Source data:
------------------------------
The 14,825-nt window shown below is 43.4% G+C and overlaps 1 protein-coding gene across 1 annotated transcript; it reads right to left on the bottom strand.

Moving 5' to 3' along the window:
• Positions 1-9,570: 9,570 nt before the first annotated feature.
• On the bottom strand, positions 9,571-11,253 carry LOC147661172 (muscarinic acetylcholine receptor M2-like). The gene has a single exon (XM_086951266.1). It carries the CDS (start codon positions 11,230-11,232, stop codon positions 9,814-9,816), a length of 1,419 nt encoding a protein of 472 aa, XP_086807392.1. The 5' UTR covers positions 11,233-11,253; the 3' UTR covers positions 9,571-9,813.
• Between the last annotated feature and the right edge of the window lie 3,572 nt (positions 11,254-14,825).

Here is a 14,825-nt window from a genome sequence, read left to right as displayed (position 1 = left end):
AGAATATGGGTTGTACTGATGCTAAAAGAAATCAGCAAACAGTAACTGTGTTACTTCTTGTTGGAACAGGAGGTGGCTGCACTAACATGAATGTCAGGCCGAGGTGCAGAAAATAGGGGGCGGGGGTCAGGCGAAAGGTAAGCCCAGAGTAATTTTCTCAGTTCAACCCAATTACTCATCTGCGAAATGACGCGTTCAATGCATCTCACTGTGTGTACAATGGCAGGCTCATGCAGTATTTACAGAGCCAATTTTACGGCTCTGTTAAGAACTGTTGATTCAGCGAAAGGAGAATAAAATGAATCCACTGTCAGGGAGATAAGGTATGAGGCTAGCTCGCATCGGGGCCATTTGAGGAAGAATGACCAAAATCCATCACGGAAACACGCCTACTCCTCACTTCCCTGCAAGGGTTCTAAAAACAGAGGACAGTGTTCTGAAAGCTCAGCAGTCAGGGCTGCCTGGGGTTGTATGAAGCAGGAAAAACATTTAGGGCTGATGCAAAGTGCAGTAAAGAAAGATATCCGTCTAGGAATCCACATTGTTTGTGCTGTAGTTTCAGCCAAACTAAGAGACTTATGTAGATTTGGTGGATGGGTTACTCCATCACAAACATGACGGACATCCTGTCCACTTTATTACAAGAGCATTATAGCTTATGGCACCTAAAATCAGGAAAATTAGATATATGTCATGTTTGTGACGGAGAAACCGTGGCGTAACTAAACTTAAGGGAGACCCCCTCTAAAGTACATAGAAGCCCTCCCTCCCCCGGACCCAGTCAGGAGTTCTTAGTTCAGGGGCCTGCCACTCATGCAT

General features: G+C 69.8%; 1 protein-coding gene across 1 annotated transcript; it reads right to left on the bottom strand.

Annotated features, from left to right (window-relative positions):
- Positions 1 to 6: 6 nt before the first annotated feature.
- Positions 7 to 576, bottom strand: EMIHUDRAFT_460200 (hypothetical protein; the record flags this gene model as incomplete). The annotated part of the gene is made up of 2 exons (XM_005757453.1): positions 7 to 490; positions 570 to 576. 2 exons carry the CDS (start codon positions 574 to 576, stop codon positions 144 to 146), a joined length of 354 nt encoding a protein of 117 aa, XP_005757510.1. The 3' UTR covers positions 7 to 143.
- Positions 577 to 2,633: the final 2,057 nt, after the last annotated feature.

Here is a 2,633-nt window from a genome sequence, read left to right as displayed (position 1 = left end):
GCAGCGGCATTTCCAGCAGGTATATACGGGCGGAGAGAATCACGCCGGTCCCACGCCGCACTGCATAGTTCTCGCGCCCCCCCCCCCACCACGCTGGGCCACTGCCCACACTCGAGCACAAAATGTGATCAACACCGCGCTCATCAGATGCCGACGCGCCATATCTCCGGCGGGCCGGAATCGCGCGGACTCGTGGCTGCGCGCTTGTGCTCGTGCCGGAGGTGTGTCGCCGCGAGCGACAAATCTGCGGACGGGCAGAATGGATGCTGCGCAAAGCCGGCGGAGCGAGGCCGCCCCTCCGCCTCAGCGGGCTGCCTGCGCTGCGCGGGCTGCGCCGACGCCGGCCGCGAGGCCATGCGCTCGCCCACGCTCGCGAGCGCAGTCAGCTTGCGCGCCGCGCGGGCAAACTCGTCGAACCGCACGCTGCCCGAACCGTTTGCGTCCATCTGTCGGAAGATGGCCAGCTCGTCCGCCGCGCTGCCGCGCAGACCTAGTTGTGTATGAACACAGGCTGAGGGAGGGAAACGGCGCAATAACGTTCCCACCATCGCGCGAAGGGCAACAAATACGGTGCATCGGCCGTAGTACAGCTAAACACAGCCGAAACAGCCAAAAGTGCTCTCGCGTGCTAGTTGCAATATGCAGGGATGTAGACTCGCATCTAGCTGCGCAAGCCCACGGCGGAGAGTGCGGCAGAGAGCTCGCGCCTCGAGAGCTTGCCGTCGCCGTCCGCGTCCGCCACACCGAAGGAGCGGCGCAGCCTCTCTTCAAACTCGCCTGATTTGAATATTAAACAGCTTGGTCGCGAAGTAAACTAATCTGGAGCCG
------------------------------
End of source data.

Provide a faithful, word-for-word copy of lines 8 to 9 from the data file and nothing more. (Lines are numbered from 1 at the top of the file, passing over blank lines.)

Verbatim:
General features: G+C 69.8%; 1 protein-coding gene across 1 annotated transcript; it reads right to left on the bottom strand.

Annotated features, from left to right (window-relative positions):